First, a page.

Behind-the-scenes content is popular on a number of social channels, particularly when it comes to social video. Facebook Live takes things one step further by giving the audience the opportunity to interact, ask questions, and influence the direction of the broadcast in real-time.
One brand that made good use of the Live format was the Smithsonian, broadcasting a series of six videos, each hosted by a different museum. The broadcasts explored various exhibits within the National Museum of African American History and Culture before its public opening.
Another brand that does a good job of behind-the-scenes content is Callaway Golf. In June 2016, the brand broadcast an exclusive tour of golf legend Arnold Palmer’s home, led by the golfer’s longtime friend Doc.
What sets Callaway’s livestream apart was the camera operator’s efforts to engage viewers throughout the stream. Around the five minute mark, he thanks the audience for tuning in and puts out a call for questions or requests for what the audience would like to see. Later on, about 20 minutes in, he reintroduces Doc and his relationship to Palmer for viewers who had just tuned in.
Live can be a great way to show off your products and how to use them.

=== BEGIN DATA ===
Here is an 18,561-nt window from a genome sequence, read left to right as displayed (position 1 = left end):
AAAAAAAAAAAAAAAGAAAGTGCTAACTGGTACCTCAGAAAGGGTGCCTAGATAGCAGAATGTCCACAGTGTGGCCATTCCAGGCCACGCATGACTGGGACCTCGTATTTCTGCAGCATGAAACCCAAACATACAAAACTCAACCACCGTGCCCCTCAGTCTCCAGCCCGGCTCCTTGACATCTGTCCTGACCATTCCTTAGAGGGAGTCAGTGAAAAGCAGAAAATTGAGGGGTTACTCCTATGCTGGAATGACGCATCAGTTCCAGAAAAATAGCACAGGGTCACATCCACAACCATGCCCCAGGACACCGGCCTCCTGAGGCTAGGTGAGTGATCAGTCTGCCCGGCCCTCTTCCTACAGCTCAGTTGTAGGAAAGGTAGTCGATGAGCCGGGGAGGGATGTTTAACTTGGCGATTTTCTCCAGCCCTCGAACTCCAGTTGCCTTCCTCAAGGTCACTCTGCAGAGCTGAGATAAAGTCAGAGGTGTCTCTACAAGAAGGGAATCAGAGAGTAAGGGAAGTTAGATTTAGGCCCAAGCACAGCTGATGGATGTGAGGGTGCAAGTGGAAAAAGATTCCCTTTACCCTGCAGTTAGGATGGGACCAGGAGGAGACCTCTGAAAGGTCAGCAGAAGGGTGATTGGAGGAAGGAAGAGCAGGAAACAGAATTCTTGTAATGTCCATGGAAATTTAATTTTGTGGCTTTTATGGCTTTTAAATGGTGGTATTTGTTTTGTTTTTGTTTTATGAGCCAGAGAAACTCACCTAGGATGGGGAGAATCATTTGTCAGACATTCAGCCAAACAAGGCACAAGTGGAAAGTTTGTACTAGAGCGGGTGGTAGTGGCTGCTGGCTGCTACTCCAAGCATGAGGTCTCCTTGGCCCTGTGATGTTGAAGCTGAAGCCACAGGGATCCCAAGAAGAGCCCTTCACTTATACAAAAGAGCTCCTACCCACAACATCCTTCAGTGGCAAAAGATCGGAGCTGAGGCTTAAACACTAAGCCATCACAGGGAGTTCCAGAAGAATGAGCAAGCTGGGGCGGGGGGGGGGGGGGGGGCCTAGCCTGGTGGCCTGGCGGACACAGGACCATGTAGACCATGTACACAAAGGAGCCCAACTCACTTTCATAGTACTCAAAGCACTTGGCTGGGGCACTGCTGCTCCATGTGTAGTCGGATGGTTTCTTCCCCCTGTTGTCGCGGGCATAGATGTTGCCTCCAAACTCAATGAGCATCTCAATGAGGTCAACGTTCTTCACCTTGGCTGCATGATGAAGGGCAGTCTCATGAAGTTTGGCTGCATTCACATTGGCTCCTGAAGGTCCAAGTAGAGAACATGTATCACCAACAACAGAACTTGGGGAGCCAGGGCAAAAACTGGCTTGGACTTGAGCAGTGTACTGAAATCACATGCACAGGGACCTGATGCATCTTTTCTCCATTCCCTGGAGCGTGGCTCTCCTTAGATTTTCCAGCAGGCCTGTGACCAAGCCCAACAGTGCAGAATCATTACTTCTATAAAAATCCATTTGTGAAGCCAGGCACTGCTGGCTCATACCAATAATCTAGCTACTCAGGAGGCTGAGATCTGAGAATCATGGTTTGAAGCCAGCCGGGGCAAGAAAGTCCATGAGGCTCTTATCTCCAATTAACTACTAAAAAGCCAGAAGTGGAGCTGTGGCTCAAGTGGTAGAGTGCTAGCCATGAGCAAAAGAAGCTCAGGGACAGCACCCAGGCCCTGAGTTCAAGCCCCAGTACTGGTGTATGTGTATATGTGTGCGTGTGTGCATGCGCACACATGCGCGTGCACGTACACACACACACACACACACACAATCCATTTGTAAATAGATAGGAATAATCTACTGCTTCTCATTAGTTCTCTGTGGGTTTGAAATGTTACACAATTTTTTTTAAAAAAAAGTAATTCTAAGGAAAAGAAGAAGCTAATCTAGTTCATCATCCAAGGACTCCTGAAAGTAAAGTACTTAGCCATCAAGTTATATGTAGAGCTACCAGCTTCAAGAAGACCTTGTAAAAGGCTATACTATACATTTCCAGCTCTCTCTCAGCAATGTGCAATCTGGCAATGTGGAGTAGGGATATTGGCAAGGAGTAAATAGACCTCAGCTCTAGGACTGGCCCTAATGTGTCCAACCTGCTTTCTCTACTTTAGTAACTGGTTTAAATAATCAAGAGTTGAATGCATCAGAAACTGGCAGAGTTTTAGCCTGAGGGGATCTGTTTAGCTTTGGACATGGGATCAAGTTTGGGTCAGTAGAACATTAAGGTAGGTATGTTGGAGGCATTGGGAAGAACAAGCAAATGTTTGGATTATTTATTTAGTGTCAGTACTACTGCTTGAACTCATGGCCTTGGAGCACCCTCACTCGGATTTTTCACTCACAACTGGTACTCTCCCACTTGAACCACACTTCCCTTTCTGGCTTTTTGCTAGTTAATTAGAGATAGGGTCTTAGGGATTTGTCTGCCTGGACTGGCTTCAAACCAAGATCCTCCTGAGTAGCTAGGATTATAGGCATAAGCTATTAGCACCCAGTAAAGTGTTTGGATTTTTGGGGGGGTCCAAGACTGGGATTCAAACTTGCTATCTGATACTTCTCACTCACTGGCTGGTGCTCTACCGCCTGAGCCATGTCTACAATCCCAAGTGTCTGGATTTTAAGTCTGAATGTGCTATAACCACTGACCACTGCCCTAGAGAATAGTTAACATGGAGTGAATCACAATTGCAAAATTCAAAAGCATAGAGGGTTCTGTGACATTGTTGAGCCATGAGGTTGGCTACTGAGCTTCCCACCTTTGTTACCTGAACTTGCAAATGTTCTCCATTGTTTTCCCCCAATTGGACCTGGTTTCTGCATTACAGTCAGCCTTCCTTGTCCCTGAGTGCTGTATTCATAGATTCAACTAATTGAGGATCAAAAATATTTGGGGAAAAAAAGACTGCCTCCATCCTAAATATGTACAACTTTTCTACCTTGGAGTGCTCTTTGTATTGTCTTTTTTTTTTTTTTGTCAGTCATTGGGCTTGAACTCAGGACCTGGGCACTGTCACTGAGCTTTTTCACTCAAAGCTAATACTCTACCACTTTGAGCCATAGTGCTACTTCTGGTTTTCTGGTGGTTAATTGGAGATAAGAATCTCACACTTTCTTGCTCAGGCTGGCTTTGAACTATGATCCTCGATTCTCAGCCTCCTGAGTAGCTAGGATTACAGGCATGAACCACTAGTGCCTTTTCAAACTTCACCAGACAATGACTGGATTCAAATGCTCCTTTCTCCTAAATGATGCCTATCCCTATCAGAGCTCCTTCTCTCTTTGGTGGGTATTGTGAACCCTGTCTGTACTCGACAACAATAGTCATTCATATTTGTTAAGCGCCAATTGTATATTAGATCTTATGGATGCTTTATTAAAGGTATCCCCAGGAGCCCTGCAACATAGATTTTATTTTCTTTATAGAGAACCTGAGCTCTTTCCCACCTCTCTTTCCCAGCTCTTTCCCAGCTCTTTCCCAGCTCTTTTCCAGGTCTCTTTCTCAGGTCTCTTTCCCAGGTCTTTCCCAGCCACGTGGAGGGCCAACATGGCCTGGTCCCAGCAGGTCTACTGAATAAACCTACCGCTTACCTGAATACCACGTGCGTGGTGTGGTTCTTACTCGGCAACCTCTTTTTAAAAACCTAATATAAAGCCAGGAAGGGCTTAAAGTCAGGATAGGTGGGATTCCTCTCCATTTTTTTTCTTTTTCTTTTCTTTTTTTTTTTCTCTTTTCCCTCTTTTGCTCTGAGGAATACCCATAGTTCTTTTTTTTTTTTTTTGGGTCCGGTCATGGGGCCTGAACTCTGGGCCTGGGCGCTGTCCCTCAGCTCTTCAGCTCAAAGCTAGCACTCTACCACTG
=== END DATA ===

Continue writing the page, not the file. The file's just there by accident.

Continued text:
Martha Stewart was one of the earliest adopters of Facebook Live, gaining access to the feature a month before most celebrities. She’s shown that demo-style videos—whether they’re cooking shows or a stream on how to properly iron a shirt—work well on the platform.
The broadcasts regularly rack up more than 150,000 views. As Business Insider noted, that’s more eyeballs than some episodes of “The Martha Stewart Show” after its move to the Hallmark Channel.
A recent stream, featuring actor Jesse Tyler Ferguson, in which Stewart demonstrates how to make a rhubarb-strawberry lattice pie, accumulated nearly 20,000 interactions, setting a new record for Stewart’s Facebook Page.
Her success on the platform recently prompted Adweek to proclaim that she’s “conquered Facebook Live.”
7. Announcements and campaign launches
Going Live for a big announcement or the launch of a campaign can be a good way to build anticipation for whatever it is you plan to tell your audience. Be sure to tease the live-stream in advance and let fans know to tune in for some big news.
Dunkin’ Donuts became one of the earliest brands to try out Facebook Live when they broadcast a behind-the-scenes look into their kitchen for a Valentine’s Day promotion in February 2016. The stream featured the team preparing a cake made from heart-shaped donuts and introduced a contest.